There’s been a lot of talk in the media this year regarding the so-called Icelandic 100% Down syndrome termination rate. It first came to my attention during the Sally phillip’s documentary, ‘A World without Downs’. Though the documentary was on the whole rather excellent, it did stray into the sensational at times.
Lately, it’s been the turn of the rabid American media to leap on this bone and squeeze every drop of sensation out of it. A CBS report had Americans enraged at the ‘eradication of Down syndrome’.
It’s Journalism 101 to report the truth. However, the prevailing attitude of news reporting seems to be one of not letting cold hard facts get in the way of a good story . In the days of clickbait and reduced memory spans and attention, it falls to writers to push the sensational whenever possible. But what are the facts? Let’s investigate shall we?
Iceland is a tiny country with a population of only 330,000. So it stands to reason that not many people with Down syndrome will be born there anyway. Similar to most developed countries, women in iceland are given the option of pre-screening for the presence of Down syndrome. Since 2000, the government has mandated that all pregnant women be informed about screening for abnormalities. Approximately 85% of women proceed with this. From this 85%, nearly 100% chose to abort if the presence of an extra chromosome in the 21st pairing is detected. Since 2008, every Icelandic baby diagnosed with Down syndrome has been aborted.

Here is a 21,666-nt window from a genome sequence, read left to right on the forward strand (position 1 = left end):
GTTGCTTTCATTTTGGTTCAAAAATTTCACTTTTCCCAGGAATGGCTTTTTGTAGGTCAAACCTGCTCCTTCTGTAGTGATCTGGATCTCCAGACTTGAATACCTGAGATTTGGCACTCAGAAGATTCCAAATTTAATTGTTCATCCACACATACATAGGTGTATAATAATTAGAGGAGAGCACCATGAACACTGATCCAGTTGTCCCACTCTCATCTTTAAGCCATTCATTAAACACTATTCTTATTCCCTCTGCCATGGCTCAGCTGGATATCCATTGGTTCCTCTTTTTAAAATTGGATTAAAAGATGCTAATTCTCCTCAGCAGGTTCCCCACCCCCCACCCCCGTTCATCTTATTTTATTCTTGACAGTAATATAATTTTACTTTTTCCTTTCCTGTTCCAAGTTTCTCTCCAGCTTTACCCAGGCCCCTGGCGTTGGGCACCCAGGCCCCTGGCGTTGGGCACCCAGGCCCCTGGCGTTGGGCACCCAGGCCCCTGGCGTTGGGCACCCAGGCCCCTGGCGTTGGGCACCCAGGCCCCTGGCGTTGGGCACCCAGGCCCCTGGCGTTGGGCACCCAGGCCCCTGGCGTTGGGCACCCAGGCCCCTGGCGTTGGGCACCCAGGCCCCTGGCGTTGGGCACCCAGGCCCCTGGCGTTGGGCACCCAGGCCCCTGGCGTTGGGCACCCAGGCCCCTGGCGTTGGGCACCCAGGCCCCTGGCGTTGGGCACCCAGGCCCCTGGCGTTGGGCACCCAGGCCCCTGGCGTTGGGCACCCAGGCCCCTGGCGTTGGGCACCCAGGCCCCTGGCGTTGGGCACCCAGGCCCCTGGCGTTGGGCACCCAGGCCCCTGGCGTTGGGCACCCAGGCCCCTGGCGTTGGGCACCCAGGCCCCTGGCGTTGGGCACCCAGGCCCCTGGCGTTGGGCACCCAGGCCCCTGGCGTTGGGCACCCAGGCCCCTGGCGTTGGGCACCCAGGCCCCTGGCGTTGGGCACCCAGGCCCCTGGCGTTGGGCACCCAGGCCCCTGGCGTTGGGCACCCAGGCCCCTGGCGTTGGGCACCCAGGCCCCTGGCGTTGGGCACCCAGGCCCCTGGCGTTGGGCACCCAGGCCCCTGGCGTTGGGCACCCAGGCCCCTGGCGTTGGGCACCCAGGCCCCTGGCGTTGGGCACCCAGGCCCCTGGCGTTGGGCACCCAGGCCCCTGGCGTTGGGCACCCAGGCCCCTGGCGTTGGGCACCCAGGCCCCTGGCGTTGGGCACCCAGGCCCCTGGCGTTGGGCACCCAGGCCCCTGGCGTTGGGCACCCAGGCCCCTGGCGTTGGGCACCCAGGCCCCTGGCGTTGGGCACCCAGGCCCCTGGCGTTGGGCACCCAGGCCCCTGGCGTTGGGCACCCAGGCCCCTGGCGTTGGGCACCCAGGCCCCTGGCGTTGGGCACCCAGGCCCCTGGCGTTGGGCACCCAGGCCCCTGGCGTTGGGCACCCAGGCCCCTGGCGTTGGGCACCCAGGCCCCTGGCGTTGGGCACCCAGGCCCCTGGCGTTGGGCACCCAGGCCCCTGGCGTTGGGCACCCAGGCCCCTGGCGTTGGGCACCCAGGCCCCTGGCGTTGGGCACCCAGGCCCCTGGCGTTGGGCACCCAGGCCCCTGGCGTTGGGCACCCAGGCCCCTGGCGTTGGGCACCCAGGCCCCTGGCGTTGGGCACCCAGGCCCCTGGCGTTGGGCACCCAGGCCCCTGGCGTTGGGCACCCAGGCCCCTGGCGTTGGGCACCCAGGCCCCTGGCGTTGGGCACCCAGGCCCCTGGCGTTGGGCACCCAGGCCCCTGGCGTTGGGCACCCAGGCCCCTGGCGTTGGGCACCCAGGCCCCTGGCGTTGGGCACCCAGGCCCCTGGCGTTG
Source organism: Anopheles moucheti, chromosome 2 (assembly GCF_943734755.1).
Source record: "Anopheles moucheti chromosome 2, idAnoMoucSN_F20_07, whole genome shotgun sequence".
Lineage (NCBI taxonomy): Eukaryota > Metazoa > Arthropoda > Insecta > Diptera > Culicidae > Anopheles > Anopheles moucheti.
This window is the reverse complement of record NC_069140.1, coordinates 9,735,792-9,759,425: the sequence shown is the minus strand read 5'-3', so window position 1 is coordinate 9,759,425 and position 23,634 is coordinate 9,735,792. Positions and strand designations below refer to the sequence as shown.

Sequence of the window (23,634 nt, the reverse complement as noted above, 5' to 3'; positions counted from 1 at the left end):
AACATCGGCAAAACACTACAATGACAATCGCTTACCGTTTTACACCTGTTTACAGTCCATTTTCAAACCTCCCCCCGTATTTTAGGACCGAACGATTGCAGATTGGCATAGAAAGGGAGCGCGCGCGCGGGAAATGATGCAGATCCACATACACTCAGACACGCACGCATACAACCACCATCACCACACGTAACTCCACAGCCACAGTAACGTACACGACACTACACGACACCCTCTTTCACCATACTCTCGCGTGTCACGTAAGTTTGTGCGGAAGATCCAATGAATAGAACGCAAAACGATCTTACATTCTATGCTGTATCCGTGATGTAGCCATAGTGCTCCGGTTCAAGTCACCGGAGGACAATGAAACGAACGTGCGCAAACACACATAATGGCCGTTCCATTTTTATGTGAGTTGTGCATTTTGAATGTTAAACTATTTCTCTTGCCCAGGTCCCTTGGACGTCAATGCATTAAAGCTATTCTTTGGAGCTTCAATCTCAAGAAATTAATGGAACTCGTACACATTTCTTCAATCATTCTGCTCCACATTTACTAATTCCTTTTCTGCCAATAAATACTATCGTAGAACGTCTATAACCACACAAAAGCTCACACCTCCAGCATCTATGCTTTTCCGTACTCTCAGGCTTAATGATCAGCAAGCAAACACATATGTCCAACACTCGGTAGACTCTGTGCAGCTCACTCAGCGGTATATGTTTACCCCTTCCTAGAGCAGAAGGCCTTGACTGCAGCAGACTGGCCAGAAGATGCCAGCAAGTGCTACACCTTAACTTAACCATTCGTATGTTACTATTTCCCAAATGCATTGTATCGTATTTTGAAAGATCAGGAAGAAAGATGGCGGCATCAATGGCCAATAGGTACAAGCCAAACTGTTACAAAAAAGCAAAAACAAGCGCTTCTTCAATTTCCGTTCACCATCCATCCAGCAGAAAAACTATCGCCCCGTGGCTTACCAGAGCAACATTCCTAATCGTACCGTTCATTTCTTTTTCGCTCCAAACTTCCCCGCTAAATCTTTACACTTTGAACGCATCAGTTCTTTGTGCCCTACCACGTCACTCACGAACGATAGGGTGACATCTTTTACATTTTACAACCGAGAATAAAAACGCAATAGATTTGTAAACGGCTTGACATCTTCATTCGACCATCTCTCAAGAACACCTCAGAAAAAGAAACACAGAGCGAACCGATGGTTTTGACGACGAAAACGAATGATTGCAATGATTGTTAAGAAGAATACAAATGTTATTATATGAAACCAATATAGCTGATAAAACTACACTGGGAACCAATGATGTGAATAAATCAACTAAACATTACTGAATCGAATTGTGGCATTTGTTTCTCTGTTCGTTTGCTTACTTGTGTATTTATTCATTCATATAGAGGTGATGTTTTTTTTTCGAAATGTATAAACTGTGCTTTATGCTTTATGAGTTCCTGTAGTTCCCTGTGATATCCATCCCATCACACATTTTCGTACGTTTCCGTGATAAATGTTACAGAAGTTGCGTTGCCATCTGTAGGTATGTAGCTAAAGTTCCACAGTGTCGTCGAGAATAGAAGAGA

This is from a doctor in Iceland who was interviewed for Iceland Monitor in response to the CBS program:
“80 to 85 percent of women choose to have the screening, so there are 15 to 20 percent who don’t. Those women don’t want the information. Of the women who have the screening and get results that point to increased risk, about 75 to 80 percent get further tests done. 20 to 25 percent choose not to. That’s a group that after counseling and discussions can’t bear the thought of ending the pregnancy despite the Downs syndrome emerging.
While that makes for grim reading, babies with Down syndrome are still being born in Iceland-approximately 1-2 each year. I had considered the possibility that it may not be feasible for rural dwellers to get to the services required to aid those with Down syndrome. However, 99% of the Icelandic population live in urban areas, so that discounts this hypothesis.
The bottom line is that children with Down syndrome are being born in Iceland. Not many but to say that Iceland is on the verge of eradicating Down syndrome is just not true. It’s more sensationalism and negativity that frankly, we in the Down syndrome community don’t need or want. For me once again, it boils down to education and support. If the support plans are in place to help women and men raise a child with Down syndrome and they are educated about their capabilities, then maybe more Icelandic women who receive a diagnosis of Down syndrome in utero will choose to keep their babies.